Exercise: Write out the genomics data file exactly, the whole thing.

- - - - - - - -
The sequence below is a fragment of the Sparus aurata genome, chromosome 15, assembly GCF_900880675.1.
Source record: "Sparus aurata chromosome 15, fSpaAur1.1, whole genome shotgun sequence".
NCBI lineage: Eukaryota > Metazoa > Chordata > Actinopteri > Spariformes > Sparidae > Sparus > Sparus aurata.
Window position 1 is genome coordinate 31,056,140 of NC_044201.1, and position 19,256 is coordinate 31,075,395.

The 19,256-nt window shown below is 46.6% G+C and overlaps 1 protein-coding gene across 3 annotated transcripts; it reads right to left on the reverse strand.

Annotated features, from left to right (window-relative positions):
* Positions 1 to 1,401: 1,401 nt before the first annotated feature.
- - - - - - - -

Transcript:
The sequence below is a fragment of the Sparus aurata genome, chromosome 15, assembly GCF_900880675.1.
Source record: "Sparus aurata chromosome 15, fSpaAur1.1, whole genome shotgun sequence".
NCBI lineage: Eukaryota > Metazoa > Chordata > Actinopteri > Spariformes > Sparidae > Sparus > Sparus aurata.
Window position 1 is genome coordinate 31,056,140 of NC_044201.1, and position 19,256 is coordinate 31,075,395.

The 19,256-nt window shown below is 46.6% G+C and overlaps 1 protein-coding gene across 3 annotated transcripts; it reads right to left on the reverse strand.

Annotated features, from left to right (window-relative positions):
* Positions 1 to 1,401: 1,401 nt before the first annotated feature.